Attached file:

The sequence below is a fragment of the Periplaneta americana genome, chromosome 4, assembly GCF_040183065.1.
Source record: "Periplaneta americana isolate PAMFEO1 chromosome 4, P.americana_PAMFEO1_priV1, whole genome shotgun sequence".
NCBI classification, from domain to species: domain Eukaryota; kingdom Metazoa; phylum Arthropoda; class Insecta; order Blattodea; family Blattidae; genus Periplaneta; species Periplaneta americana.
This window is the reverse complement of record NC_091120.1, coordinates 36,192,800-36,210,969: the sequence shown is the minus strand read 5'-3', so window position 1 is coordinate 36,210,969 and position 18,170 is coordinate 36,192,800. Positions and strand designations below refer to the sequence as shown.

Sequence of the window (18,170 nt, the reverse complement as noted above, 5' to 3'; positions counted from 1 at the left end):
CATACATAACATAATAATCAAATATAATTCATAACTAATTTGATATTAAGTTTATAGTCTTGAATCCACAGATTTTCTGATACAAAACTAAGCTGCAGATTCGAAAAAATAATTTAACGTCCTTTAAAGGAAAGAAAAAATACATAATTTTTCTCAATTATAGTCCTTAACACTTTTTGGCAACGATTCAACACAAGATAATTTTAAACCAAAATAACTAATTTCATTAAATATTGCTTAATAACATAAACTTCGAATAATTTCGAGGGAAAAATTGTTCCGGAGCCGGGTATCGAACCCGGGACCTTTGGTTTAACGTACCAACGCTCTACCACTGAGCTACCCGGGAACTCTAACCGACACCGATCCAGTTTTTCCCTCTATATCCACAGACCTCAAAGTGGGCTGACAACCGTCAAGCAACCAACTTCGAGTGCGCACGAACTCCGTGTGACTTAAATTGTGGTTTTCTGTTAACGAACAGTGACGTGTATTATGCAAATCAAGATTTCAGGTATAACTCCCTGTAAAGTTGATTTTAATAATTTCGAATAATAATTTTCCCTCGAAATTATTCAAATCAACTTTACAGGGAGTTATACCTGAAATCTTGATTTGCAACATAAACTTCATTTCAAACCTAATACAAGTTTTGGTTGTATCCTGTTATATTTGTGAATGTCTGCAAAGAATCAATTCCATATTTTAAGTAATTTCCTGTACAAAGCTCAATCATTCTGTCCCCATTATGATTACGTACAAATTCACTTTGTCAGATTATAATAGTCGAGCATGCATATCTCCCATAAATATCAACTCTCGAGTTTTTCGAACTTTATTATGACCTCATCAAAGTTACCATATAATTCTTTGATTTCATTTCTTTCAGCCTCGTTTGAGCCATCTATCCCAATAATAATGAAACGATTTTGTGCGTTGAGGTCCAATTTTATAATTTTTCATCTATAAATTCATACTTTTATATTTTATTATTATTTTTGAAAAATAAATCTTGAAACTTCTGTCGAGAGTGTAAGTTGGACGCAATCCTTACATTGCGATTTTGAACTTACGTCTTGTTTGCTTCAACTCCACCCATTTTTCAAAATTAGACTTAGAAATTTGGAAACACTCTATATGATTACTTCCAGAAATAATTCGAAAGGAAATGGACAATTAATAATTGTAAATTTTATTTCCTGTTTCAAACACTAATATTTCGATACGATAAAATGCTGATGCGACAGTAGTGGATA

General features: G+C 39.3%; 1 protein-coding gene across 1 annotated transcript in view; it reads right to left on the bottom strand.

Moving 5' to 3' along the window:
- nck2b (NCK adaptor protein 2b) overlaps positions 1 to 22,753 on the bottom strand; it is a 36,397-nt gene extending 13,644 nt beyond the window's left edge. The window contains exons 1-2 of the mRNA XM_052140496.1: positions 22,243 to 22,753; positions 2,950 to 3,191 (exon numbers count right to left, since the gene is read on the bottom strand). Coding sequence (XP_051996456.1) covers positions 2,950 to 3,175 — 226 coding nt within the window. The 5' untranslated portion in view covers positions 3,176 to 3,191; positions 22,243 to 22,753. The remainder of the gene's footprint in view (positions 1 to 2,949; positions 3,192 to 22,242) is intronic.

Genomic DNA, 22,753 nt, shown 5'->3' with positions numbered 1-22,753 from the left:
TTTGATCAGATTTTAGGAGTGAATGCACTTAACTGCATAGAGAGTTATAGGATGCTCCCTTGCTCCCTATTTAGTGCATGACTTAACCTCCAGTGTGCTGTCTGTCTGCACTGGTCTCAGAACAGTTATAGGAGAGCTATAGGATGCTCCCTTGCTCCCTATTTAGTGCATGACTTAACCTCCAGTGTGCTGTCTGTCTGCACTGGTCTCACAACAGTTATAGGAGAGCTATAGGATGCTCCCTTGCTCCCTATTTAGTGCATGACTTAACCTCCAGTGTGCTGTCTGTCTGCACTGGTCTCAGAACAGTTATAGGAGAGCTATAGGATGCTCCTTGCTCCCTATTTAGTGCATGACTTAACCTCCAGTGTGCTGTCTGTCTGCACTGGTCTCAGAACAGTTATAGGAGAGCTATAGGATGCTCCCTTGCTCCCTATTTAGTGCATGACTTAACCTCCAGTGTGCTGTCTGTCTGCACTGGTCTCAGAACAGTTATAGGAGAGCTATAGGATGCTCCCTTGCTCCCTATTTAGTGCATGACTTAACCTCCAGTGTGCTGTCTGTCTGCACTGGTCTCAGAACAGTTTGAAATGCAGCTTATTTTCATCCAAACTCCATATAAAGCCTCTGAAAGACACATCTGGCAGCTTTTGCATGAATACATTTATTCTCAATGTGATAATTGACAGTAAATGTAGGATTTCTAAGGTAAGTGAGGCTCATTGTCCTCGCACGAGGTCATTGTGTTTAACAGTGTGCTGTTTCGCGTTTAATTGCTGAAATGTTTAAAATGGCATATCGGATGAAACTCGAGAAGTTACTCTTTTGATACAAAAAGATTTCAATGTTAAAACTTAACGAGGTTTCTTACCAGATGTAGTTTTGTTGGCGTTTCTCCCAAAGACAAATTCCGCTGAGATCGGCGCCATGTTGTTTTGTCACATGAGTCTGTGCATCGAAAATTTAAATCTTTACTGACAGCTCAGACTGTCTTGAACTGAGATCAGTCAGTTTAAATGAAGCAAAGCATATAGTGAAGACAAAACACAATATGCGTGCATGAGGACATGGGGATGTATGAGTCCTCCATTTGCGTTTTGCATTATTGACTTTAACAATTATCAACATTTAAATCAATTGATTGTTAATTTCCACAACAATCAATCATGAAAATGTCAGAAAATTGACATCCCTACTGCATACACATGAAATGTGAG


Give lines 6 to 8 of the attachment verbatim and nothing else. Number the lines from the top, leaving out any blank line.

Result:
CATACATAACATAATAATCAAATATAATTCATAACTAATTTGATATTAAGTTTATAGTCTTGAATCCACAGATTTTCTGATACAAAACTAAGCTGCAGATTCGAAAAAATAATTTAACGTCCTTTAAAGGAAAGAAAAAATACATAATTTTTCTCAATTATAGTCCTTAACACTTTTTGGCAACGATTCAACACAAGATAATTTTAAACCAAAATAACTAATTTCATTAAATATTGCTTAATAACATAAACTTCGAATAATTTCGAGGGAAAAATTGTTCCGGAGCCGGGTATCGAACCCGGGACCTTTGGTTTAACGTACCAACGCTCTACCACTGAGCTACCCGGGAACTCTAACCGACACCGATCCAGTTTTTCCCTCTATATCCACAGACCTCAAAGTGGGCTGACAACCGTCAAGCAACCAACTTCGAGTGCGCACGAACTCCGTGTGACTTAAATTGTGGTTTTCTGTTAACGAACAGTGACGTGTATTATGCAAATCAAGATTTCAGGTATAACTCCCTGTAAAGTTGATTTTAATAATTTCGAATAATAATTTTCCCTCGAAATTATTCAAATCAACTTTACAGGGAGTTATACCTGAAATCTTGATTTGCAACATAAACTTCATTTCAAACCTAATACAAGTTTTGGTTGTATCCTGTTATATTTGTGAATGTCTGCAAAGAATCAATTCCATATTTTAAGTAATTTCCTGTACAAAGCTCAATCATTCTGTCCCCATTATGATTACGTACAAATTCACTTTGTCAGATTATAATAGTCGAGCATGCATATCTCCCATAAATATCAACTCTCGAGTTTTTCGAACTTTATTATGACCTCATCAAAGTTACCATATAATTCTTTGATTTCATTTCTTTCAGCCTCGTTTGAGCCATCTATCCCAATAATAATGAAACGATTTTGTGCGTTGAGGTCCAATTTTATAATTTTTCATCTATAAATTCATACTTTTATATTTTATTATTATTTTTGAAAAATAAATCTTGAAACTTCTGTCGAGAGTGTAAGTTGGACGCAATCCTTACATTGCGATTTTGAACTTACGTCTTGTTTGCTTCAACTCCACCCATTTTTCAAAATTAGACTTAGAAATTTGGAAACACTCTATATGATTACTTCCAGAAATAATTCGAAAGGAAATGGACAATTAATAATTGTAAATTTTATTTCCTGTTTCAAACACTAATATTTCGATACGATAAAATGCTGATGCGACAGTAGTGGATA

General features: G+C 39.3%; 1 protein-coding gene across 1 annotated transcript in view; it reads right to left on the bottom strand.

Moving 5' to 3' along the window: